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Steel supports over-station offices

The steel frame adjacent to the six-storey Crossrail box was one of the initial parts of the building to be erected.

Forming a bridge over underground railway assets, a series of large steel trusses are enabling the construction of a new City of London commercial development.

1 Liverpool Street, London

Main client: Aviva Investors
Architect: Eric Parry Architects
Main contractor: Mace
Structural engineer: Robert Bird Group
Steelwork contractor: William Hare
Steel tonnage: 4,000t

The market for new modern office space in the City of London shows no sign of abating and as available plots are at a premium, over-station developments (OSD) offer a solution.

Construction works associated with the recently completed Elizabeth Line have resulted in a number of opportunities for new offices, sited over ticket halls and station entrances.

A similar type of scheme is taking place at 1 Liverpool Street, where a 10-storey commercial building is under construction. It sits adjacent to the Elizabeth Line Station entrance, and spans over the Metropolitan and Circle Lines as they enter Liverpool Street Underground Station.

As well as these railway lines, the scheme also sits directly over the much deeper Elizabeth Line tunnels, wraps over a six-storey high Crossrail box (ventilation shaft), and has to span over various other contemporary and historic infrastructure.

With so much to build over and incorporate, what would ordinarily be a busy centre city project, is now a complex and challenging development.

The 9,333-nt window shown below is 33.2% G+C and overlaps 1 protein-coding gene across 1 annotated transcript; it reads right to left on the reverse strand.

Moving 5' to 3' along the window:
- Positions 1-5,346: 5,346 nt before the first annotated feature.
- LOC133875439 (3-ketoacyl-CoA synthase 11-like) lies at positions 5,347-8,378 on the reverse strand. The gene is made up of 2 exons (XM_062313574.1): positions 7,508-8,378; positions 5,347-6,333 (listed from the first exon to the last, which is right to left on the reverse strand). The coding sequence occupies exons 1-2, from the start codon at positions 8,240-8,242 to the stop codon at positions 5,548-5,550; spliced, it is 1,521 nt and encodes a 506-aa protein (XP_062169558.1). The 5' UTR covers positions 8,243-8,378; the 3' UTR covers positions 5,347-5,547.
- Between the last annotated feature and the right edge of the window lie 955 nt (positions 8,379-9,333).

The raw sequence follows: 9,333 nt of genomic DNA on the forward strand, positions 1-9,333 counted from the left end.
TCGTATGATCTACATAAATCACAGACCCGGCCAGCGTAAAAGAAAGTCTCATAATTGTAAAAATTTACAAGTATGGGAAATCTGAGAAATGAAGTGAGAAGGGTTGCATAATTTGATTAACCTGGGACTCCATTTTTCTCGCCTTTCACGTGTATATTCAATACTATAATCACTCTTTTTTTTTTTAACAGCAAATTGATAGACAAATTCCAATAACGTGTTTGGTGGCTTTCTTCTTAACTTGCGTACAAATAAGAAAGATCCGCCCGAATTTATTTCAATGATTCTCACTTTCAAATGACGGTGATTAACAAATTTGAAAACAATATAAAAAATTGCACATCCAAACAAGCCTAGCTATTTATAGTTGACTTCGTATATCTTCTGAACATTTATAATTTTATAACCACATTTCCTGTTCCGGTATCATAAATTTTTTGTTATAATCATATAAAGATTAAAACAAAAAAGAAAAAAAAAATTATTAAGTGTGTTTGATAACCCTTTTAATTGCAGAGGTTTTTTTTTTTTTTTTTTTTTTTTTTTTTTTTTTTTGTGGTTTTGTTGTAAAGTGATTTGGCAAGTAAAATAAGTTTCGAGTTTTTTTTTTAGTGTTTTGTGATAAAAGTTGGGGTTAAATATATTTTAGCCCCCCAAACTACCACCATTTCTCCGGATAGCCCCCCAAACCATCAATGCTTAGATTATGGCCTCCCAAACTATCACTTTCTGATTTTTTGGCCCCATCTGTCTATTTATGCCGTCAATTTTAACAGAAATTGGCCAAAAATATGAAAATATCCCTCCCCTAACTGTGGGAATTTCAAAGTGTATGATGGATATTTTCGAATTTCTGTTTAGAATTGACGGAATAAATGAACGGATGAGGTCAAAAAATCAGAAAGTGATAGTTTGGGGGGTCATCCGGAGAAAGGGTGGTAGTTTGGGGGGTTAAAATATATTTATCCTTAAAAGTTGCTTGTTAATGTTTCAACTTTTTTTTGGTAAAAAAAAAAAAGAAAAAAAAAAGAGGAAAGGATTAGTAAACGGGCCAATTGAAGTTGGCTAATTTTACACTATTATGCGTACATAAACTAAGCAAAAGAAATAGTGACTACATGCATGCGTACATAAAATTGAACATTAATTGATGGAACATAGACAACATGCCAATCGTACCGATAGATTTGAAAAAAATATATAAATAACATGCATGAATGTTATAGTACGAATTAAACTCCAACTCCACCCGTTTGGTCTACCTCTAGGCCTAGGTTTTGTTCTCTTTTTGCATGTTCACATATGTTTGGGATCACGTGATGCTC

Mace Project Director Jonathan Emmines, says: “On this scheme we have to bridge over live railway tracks, while also considering and protecting other subterranean assets, such as a ticket hall and service corridors. We are only able to achieve this via a series of large steel transfer structures.”

1 Liverpool Street is the latest steel-framed building to be built in the area, complementing the ongoing and nearby Broadgate redevelopment.

Making sure no vibration is transferred from the live railway into the new office building is another important design criteria. This has been solved with a series of isolation bearings, placed under every column and truss at ground floor and level one.

Incorporating numbers 1-14 Liverpool Street and 11-12 Blomfield Street, early works for the development included the demolition of the existing buildings. This programme had to work around the ventilation shaft and a substation, with these structures remaining in place, as the new steel-framed building is being erected over and around them.

“As the new building abuts and spans over the ventilation shaft, it derives some support from the structure. Consequently, the design had to ensure the loads on the shaft were not exceeded,” explains Robert Bird Group Operations Director Europe, Simon Cloherty.

Following on from the demolition and keeping the overall construction programme on schedule, an enabling works package, which is primarily forming a two-level basement along the north side of the site (the ventilation shaft prevents this subterranean work on the south side) is taking place simultaneously with the steel erection.

To facilitate both packages happening at the same time, the site is divided in half, with the steel frame initially going up on the south side and enabling works proceeding on the north. One of the main challenges of the project was coordinating the permanent as well as temporary work design alongside the third-party interface coordination, given the location of the project.

A holistic design approach was adopted, with the structural steel developed to suit the crane strategy on the project. One tower crane sits on an existing London Underground foundation, while the team had to develop a cantilever grillage for another tower crane to avoid overloading the foundations and ensure structural stability of the new structure.

A series of large steel trusses form a bridge over many of the underground assets that sit below the project.

All site work had to progress in line with London Underground and City of London Corporation standards, with 24-hour monitoring of existing assets. More than 11,000 monitoring instruments were installed within the site.